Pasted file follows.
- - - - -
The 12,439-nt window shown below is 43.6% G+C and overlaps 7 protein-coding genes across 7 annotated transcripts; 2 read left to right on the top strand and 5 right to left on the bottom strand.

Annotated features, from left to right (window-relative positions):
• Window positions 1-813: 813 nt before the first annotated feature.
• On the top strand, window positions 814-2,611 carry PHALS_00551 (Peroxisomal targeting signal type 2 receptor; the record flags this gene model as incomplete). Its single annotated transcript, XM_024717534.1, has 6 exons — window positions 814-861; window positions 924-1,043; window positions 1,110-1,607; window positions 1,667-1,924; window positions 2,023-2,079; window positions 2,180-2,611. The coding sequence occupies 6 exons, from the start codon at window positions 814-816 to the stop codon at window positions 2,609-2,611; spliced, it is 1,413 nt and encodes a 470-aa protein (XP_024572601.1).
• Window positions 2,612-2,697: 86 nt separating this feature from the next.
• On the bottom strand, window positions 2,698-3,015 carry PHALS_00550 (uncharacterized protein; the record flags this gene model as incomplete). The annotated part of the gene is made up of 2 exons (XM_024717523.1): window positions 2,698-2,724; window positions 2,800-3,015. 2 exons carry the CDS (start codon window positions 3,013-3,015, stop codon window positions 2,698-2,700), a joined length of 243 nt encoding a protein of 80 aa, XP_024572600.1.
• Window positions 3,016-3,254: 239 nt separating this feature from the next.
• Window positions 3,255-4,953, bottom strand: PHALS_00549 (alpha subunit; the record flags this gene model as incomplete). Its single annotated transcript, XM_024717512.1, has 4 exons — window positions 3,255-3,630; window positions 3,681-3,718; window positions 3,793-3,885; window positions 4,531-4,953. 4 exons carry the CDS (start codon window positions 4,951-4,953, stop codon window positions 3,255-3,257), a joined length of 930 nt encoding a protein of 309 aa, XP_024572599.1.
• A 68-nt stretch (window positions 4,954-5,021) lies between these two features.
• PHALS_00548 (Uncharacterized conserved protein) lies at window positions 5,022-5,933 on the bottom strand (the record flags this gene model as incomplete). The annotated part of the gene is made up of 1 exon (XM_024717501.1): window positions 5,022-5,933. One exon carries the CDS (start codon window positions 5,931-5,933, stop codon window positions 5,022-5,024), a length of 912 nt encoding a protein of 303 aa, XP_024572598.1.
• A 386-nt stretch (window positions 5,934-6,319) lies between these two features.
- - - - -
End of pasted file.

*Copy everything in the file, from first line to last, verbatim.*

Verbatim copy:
The 12,439-nt window shown below is 43.6% G+C and overlaps 7 protein-coding genes across 7 annotated transcripts; 2 read left to right on the top strand and 5 right to left on the bottom strand.

Annotated features, from left to right (window-relative positions):
• Window positions 1-813: 813 nt before the first annotated feature.
• On the top strand, window positions 814-2,611 carry PHALS_00551 (Peroxisomal targeting signal type 2 receptor; the record flags this gene model as incomplete). Its single annotated transcript, XM_024717534.1, has 6 exons — window positions 814-861; window positions 924-1,043; window positions 1,110-1,607; window positions 1,667-1,924; window positions 2,023-2,079; window positions 2,180-2,611. The coding sequence occupies 6 exons, from the start codon at window positions 814-816 to the stop codon at window positions 2,609-2,611; spliced, it is 1,413 nt and encodes a 470-aa protein (XP_024572601.1).
• Window positions 2,612-2,697: 86 nt separating this feature from the next.
• On the bottom strand, window positions 2,698-3,015 carry PHALS_00550 (uncharacterized protein; the record flags this gene model as incomplete). The annotated part of the gene is made up of 2 exons (XM_024717523.1): window positions 2,698-2,724; window positions 2,800-3,015. 2 exons carry the CDS (start codon window positions 3,013-3,015, stop codon window positions 2,698-2,700), a joined length of 243 nt encoding a protein of 80 aa, XP_024572600.1.
• Window positions 3,016-3,254: 239 nt separating this feature from the next.
• Window positions 3,255-4,953, bottom strand: PHALS_00549 (alpha subunit; the record flags this gene model as incomplete). Its single annotated transcript, XM_024717512.1, has 4 exons — window positions 3,255-3,630; window positions 3,681-3,718; window positions 3,793-3,885; window positions 4,531-4,953. 4 exons carry the CDS (start codon window positions 4,951-4,953, stop codon window positions 3,255-3,257), a joined length of 930 nt encoding a protein of 309 aa, XP_024572599.1.
• A 68-nt stretch (window positions 4,954-5,021) lies between these two features.
• PHALS_00548 (Uncharacterized conserved protein) lies at window positions 5,022-5,933 on the bottom strand (the record flags this gene model as incomplete). The annotated part of the gene is made up of 1 exon (XM_024717501.1): window positions 5,022-5,933. One exon carries the CDS (start codon window positions 5,931-5,933, stop codon window positions 5,022-5,024), a length of 912 nt encoding a protein of 303 aa, XP_024572598.1.
• A 386-nt stretch (window positions 5,934-6,319) lies between these two features.